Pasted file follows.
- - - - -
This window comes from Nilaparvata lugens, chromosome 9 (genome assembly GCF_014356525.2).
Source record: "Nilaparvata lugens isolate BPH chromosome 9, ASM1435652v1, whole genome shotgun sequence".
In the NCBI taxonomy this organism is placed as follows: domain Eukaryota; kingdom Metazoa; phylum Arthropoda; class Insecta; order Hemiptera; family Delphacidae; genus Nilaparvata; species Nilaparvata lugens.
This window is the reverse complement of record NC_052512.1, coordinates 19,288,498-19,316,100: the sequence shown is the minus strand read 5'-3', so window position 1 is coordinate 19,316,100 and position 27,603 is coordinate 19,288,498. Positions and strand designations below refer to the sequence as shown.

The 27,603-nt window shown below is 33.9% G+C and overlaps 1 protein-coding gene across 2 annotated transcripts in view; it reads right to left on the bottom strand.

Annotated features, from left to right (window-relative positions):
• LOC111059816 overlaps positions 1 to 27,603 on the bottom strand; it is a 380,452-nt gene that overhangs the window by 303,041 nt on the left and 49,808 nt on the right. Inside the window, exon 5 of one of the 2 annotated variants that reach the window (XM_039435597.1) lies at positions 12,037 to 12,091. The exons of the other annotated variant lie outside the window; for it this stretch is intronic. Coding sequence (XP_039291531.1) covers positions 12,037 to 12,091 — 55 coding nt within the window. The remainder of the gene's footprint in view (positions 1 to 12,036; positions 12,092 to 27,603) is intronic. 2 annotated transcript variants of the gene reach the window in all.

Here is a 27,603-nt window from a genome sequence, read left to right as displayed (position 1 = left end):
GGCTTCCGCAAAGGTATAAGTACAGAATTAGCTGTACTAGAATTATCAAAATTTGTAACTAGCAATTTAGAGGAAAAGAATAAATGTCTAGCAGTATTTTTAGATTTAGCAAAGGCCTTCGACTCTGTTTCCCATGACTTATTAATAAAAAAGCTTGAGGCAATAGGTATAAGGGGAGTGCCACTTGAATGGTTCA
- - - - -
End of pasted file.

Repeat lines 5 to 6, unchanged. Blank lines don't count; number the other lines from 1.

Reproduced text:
The 27,603-nt window shown below is 33.9% G+C and overlaps 1 protein-coding gene across 2 annotated transcripts in view; it reads right to left on the bottom strand.

Annotated features, from left to right (window-relative positions):